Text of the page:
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Can A Hong Kong Bitcoin Market Replace the State?

Can A Hong Kong Bitcoin Market Replace China?

Reading Time: 3 minutes by on December 22, 2017 Bitcoin, Business, Commentary, Finance, News, Tech
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Earlier this week, OKCoin, previously the largest exchange in the Chinese cryptocurrency market, announced that its Hong Kong-based flagship trading platform raised tens of millions of dollars.

OKCoin Announcement and Giant Network Group Affiliation

According to the official statement released by OKCoin, its digital asset trading platform OKEx raised massive amounts of capital in an early-stage funding round led by Giant Network Group, Qianhe Capital Management, eLong, Longling Capital, and Ceyuan Ventures.

Giant Network Group and its founder Yuzhu Shi operate one of the largest internet ventures in China. The market valuation of Giant Network Group is more than $11 billion, and its investment into OKEx is said to be the first direct investment made to a cryptocurrency exchange by a multi-billion dollar Chinese conglomerate.

With recently secured capital and resources, OKCoin will aggressively target the Hong Kong cryptocurrency market and facilitate the demand for bitcoin for both Hong Kong and Chinese investors by focusing on the development of OKEx. The trading platform announced the following:

“, previously one of the biggest RMB to Bitcoin exchange platforms in China, and OKEx are two companies and teams that operate independently of each other. To comply with China’s cryptocurrency regulations, has already completed the assets withdrawal of customers, and transformed into a blockchain technology research company, which is currently working on blockchain projects with several financial enterprises.”

Within the first quarter of 2018, the OKEx development team will lead a major system overhaul, improving customer experience and implementing various upgrades to enhance the trading platform regarding efficiency, stability, and scalability.

For many years, the Hong Kong cryptocurrency and bitcoin exchange markets have struggled to demonstrate exponential growth, despite the introduction of friendly regulatory frameworks for cryptocurrency businesses by the state.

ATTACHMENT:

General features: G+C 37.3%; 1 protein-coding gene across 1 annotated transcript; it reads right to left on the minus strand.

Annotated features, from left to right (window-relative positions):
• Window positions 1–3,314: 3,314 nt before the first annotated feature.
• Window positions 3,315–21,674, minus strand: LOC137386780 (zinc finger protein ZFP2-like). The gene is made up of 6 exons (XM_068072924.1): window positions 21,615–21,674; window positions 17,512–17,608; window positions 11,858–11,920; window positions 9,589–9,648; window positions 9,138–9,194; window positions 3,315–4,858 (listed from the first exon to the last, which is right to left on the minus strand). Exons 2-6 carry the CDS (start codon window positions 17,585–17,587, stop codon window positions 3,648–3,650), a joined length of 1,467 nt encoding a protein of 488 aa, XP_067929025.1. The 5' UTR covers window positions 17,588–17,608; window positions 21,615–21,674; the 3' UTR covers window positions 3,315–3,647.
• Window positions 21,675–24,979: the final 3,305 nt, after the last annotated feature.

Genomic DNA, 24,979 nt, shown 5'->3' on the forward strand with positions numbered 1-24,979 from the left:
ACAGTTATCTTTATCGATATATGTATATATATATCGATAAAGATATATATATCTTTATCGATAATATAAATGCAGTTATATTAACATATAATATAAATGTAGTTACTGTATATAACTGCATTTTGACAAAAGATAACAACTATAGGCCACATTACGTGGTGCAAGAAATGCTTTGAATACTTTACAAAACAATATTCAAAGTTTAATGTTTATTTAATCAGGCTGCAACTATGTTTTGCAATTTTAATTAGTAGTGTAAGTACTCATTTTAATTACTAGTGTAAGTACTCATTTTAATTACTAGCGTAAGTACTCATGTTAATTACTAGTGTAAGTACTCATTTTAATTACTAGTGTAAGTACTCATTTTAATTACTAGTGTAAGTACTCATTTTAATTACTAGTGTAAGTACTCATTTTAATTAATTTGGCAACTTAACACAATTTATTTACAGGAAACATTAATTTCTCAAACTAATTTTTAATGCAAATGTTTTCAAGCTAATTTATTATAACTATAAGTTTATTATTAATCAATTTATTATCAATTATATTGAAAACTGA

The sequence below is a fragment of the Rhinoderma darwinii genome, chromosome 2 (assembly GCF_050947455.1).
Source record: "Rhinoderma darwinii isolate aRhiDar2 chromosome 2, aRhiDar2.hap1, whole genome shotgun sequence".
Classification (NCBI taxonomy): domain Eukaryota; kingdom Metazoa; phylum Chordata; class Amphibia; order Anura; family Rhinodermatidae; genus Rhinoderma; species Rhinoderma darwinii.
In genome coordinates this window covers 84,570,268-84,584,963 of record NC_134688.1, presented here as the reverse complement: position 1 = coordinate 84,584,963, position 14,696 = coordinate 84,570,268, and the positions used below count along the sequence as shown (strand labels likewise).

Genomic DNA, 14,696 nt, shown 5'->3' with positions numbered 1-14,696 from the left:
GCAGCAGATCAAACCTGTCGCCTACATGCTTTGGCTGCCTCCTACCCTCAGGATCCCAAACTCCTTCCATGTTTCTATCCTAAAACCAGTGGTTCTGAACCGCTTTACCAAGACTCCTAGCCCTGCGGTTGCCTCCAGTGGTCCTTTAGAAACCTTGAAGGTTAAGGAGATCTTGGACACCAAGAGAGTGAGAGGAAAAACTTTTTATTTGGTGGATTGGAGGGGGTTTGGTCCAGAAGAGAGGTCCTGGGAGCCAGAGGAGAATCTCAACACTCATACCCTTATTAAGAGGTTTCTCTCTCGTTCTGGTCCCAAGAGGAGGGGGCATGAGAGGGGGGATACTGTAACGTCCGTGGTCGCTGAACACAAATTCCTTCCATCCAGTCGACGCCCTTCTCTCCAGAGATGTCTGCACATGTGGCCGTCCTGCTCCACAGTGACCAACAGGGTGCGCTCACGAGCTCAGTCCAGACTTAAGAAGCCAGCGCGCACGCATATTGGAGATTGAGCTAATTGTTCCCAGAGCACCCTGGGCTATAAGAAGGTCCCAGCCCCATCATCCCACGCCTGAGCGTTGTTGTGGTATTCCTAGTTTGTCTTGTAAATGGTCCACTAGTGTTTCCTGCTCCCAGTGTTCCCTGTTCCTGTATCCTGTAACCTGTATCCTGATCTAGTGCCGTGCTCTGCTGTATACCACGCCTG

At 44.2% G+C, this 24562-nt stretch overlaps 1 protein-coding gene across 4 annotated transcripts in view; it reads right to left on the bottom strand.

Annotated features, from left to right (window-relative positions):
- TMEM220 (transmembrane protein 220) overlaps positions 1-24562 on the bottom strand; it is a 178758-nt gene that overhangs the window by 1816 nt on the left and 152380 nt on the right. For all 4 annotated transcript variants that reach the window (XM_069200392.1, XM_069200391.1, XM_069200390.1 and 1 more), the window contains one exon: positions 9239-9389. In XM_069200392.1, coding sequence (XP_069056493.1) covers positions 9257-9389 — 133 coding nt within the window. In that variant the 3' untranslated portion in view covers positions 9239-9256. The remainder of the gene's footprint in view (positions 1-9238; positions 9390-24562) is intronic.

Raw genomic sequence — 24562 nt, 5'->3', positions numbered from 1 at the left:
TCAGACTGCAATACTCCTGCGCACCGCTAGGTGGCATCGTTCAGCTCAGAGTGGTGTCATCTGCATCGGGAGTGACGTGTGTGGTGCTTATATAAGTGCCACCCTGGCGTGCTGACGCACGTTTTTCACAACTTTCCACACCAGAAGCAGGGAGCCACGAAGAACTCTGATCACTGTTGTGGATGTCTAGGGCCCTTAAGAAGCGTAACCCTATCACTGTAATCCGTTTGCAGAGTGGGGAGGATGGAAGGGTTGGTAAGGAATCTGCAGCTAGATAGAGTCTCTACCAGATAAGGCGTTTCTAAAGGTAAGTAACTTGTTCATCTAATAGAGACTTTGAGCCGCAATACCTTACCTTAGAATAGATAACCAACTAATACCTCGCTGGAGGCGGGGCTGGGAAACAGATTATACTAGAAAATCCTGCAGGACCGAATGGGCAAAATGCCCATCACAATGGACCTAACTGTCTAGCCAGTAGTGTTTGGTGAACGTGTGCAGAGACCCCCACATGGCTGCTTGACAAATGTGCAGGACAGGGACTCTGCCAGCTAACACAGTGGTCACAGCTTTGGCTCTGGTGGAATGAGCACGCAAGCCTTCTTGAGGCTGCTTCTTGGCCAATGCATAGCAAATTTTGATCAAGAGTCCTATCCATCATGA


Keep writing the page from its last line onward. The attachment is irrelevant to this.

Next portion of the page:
One major reason behind the growth lag of the Hong Kong market has been the centralization of talents and infrastructures in China. Due to the sudden surge in demand for digital currencies such as Ethereum and Litecoin, exchanges, mining companies, and service providers migrated to the Chinese market. This market, in particular, has a significantly bigger potential given its massive population.

National Fintech Acceptance

China has also been one of the few countries in the world to adequately embrace and adopt fintech applications and networks such as Alipay. Today, it is fintech service providers and online payment applications that process the vast majority of payments at stores, merchants, and online platforms in China.

Consequently, exchanges in the Hong Kong market were limited in serving the local market, restricting their potential consumer base.

However, when the Chinese government effectively banned cryptocurrency trading in September 2017, all of the relevant exchanges in China moved to Hong Kong.

OKCoin, BTCC China, and Huobi, three leading cryptocurrency exchanges in the Chinese market which had accounted for nearly 90 percent of the country’s daily trading volume, rebranded to OKEx, BTCC, and Huobi Pro respectively.

They then began launching cryptocurrency trading platforms and over-the-counter (OTC) markets in Hong Kong.

Since November, several Hong Kong-based exchanges including Gatecoin reported an unexpected and unforeseen closure of their bank accounts. Thomas Glucksmann, a Gatecoin executive, told the South China Morning Post in an interview that the abrupt closure of the company’s bank accounts led to a massive disruption to its business.

Glucksmann further emphasized that he believes Gatecoin and other exchanges in the local market were unfairly punished, given that the exchanges have implemented strict Anti-Money Laundering (AML) systems.

“We’ve been very much in favour of enforcing strict AML best practices; we do a lot of client due diligence and we don’t accept cash or cheques, because we have always wanted to make sure that we can associate every bank transfer coming in and out with the name of the client that has registered with us and we have all their [‘know your customer’ (KYC)] information,” said Glucksmann.

The entrance of large-scale cryptocurrency exchanges such as BTCC, Huobi Pro, and OKEx will likely change the entire Hong Kong bitcoin and cryptocurrency trading ecosystem. But more importantly, it will change the relationships between banks and bitcoin trading platforms.

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